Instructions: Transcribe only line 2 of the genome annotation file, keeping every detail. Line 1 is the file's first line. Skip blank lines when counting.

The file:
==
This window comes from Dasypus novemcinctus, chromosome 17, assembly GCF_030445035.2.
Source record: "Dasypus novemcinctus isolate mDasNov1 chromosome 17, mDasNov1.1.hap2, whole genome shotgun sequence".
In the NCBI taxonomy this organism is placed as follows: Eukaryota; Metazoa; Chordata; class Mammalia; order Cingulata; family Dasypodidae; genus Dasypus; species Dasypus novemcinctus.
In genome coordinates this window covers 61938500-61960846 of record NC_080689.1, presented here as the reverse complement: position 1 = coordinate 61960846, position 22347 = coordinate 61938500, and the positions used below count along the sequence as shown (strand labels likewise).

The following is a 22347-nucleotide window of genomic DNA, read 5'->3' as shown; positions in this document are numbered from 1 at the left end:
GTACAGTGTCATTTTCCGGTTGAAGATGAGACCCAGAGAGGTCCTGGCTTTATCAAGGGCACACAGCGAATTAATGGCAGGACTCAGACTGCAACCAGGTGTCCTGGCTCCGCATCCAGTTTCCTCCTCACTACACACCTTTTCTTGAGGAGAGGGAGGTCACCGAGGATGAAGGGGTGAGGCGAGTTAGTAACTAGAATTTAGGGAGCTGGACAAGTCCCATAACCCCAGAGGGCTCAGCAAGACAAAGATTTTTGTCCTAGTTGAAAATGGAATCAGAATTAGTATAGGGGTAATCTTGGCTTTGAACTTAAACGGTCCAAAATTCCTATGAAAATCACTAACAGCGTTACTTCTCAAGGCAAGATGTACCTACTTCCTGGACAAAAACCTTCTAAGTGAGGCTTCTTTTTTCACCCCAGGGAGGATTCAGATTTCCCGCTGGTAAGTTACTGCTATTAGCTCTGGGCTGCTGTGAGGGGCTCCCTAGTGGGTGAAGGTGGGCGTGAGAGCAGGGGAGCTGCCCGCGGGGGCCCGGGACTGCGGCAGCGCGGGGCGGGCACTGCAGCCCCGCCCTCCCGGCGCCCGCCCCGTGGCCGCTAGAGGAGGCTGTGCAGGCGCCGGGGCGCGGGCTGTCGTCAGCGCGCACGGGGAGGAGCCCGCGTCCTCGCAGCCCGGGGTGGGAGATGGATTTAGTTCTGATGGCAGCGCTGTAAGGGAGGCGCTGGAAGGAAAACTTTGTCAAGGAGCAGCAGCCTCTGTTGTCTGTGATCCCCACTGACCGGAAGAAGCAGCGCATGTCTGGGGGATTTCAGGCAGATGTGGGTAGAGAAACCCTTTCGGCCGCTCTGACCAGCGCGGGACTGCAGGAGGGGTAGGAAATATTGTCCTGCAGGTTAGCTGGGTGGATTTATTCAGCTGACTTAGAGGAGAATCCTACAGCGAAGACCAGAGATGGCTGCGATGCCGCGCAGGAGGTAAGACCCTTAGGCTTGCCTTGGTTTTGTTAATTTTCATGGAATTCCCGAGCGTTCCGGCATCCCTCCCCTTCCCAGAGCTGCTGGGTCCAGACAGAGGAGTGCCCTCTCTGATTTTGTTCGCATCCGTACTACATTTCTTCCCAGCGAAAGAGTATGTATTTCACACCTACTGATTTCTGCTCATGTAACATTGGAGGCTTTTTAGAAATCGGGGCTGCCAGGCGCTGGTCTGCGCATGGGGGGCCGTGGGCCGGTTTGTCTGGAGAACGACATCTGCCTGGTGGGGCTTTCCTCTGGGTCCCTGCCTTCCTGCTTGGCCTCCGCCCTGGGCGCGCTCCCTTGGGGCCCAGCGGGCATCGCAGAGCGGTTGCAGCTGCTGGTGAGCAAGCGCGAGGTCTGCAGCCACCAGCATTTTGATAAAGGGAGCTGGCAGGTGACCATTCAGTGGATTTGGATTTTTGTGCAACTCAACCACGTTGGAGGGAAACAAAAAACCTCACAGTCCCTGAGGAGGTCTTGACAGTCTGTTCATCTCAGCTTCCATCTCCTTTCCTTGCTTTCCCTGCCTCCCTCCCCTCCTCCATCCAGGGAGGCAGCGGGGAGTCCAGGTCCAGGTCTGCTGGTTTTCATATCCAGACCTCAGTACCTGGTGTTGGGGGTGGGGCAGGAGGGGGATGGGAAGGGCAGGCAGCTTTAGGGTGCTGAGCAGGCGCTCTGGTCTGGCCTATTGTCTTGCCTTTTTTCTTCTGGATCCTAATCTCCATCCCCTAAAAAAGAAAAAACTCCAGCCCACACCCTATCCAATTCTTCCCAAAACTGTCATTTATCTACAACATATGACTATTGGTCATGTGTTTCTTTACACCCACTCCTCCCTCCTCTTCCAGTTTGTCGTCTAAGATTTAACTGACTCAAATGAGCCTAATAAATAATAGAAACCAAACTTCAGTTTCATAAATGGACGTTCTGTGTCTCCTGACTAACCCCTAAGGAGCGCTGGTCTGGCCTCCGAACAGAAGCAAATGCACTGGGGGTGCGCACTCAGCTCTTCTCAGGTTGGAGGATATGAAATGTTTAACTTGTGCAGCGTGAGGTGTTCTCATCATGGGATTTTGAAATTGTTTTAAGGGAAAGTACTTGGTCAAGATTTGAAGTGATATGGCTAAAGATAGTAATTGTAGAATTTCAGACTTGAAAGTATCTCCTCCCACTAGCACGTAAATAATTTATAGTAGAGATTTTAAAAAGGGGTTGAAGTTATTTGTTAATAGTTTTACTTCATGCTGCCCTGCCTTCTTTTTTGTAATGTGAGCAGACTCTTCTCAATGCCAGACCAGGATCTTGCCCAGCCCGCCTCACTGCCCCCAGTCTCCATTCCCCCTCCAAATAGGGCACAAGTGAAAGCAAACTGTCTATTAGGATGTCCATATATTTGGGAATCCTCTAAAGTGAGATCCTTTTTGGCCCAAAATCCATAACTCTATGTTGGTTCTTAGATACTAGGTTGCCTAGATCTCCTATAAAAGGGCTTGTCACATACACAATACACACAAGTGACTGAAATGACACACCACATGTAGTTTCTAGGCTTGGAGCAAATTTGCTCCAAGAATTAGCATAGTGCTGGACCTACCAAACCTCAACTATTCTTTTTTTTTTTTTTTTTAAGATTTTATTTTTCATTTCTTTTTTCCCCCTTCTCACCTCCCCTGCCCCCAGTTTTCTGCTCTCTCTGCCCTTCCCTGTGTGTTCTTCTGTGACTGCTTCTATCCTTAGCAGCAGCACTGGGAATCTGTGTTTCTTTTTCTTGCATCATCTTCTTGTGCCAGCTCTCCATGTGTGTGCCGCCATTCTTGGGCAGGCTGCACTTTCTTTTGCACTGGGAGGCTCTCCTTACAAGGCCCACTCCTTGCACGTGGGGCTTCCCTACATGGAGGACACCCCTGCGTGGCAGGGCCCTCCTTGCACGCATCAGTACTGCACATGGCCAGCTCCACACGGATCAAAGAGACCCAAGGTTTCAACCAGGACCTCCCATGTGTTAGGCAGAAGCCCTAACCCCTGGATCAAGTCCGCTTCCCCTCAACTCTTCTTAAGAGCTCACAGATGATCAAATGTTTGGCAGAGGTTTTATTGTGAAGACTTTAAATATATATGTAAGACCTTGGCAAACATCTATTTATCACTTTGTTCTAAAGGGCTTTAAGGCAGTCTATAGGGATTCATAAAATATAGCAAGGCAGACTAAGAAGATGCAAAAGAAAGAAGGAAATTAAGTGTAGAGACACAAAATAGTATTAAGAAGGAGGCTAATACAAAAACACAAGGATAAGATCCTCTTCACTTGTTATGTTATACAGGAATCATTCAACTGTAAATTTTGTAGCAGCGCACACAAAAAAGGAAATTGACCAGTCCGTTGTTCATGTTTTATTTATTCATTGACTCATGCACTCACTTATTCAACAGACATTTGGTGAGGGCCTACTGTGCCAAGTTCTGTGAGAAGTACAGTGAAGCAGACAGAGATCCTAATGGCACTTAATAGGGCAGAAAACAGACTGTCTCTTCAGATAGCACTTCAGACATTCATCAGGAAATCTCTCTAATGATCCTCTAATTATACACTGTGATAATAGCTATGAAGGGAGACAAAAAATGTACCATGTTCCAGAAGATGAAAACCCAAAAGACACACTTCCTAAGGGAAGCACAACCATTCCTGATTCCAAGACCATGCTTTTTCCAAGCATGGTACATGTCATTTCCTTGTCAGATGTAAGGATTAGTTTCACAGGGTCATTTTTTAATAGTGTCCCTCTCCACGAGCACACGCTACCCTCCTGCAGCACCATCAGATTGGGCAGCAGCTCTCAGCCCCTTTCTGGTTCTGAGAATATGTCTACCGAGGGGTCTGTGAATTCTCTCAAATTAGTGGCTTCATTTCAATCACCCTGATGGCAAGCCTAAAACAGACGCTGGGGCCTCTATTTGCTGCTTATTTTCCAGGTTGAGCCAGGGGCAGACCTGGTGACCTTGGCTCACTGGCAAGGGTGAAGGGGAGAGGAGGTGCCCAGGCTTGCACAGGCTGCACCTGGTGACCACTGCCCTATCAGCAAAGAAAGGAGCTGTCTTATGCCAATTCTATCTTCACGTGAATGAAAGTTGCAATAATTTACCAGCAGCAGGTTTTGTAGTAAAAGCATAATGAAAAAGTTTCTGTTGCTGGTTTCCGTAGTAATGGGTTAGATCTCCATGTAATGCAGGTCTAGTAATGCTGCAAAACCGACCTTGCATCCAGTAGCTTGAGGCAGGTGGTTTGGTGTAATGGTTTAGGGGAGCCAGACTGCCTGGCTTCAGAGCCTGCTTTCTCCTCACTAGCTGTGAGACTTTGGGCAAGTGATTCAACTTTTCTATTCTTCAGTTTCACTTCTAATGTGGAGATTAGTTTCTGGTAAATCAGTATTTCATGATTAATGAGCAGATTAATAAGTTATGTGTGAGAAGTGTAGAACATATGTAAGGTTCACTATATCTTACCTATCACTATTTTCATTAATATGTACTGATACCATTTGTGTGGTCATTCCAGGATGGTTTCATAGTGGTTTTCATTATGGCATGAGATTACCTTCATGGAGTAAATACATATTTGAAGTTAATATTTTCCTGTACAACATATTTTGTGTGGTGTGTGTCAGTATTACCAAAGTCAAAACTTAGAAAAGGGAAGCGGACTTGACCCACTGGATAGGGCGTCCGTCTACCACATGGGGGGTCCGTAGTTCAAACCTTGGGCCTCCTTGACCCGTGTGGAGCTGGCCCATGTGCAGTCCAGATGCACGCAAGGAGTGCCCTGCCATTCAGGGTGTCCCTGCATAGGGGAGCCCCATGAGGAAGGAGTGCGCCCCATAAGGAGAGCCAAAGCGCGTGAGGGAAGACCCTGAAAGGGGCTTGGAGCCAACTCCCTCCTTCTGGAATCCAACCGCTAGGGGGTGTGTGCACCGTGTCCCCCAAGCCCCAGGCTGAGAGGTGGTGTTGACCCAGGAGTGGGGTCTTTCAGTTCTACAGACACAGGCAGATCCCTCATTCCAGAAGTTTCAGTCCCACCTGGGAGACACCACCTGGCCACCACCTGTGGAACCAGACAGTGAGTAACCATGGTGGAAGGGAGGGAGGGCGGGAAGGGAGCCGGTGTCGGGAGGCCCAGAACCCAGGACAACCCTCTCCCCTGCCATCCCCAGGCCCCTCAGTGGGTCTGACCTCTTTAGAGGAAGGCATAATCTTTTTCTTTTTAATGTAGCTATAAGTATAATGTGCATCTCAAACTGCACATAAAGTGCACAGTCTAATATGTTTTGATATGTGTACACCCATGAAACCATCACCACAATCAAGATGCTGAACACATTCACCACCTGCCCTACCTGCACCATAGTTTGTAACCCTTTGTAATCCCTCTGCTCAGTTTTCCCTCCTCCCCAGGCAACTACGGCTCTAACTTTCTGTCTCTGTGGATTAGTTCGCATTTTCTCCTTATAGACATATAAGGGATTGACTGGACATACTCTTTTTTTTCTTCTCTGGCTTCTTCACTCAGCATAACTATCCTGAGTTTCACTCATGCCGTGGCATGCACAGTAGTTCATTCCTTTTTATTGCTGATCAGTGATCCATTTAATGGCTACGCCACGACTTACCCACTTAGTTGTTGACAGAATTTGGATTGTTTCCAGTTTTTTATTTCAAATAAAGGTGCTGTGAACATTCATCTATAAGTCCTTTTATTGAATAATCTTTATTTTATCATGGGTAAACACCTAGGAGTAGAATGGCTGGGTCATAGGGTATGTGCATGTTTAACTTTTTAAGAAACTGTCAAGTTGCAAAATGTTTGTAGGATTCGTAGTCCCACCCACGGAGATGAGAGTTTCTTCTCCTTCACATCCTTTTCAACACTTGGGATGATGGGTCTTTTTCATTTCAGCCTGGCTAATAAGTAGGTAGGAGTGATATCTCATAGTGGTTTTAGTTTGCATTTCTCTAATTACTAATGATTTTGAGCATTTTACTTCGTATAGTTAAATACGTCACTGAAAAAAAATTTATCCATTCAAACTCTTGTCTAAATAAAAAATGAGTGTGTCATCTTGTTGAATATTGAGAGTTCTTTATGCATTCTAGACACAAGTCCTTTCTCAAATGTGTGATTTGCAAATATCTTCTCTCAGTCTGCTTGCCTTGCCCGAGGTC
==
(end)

Source record: "Dasypus novemcinctus isolate mDasNov1 chromosome 17, mDasNov1.1.hap2, whole genome shotgun sequence".